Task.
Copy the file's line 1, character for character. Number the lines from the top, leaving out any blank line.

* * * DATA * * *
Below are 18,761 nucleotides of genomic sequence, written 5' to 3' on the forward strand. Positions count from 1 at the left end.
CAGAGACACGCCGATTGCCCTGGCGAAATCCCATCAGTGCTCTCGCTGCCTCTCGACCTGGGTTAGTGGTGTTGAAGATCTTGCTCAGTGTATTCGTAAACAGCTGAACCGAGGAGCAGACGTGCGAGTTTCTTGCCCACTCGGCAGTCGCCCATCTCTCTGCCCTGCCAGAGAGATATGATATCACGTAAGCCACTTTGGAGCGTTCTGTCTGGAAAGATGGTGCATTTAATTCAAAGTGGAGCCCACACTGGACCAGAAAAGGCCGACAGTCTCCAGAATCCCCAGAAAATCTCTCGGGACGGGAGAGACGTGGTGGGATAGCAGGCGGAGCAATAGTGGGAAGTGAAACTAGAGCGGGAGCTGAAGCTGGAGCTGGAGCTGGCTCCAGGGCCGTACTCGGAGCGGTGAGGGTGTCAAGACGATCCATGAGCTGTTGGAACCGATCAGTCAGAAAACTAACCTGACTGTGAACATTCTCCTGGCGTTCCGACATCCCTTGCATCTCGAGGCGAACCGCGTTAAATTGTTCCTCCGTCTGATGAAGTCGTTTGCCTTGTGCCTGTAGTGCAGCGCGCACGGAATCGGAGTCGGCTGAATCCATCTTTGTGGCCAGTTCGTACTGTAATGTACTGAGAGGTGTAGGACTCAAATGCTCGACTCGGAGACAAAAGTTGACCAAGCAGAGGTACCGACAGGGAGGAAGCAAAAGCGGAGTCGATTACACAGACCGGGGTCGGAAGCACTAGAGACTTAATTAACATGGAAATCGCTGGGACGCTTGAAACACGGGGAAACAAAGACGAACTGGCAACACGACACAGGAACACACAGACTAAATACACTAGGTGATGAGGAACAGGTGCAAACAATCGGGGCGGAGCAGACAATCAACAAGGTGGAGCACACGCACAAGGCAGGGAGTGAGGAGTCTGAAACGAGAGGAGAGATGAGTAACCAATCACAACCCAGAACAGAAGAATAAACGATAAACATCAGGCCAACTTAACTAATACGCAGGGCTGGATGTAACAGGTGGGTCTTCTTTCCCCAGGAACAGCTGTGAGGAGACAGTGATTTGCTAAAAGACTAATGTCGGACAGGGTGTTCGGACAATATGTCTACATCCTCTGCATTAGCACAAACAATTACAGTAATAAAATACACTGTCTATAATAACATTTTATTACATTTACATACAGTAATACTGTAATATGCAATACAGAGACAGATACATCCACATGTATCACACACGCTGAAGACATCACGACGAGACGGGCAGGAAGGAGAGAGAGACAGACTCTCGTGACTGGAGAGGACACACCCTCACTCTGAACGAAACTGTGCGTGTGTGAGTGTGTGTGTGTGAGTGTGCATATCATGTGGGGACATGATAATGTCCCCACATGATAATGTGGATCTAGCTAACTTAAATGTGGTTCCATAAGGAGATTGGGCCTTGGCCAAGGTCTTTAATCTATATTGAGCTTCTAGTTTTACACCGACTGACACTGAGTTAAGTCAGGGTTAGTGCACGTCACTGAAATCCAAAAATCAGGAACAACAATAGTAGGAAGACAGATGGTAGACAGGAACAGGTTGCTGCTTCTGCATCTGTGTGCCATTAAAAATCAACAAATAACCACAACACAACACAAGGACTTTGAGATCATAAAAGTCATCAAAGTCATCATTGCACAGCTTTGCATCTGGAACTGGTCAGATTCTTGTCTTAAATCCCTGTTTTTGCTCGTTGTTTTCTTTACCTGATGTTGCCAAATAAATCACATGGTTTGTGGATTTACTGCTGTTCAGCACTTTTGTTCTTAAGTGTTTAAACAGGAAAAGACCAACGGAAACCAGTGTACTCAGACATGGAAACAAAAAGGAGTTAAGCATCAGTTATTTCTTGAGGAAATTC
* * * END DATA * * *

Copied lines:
Below are 18,761 nucleotides of genomic sequence, written 5' to 3' on the forward strand. Positions count from 1 at the left end.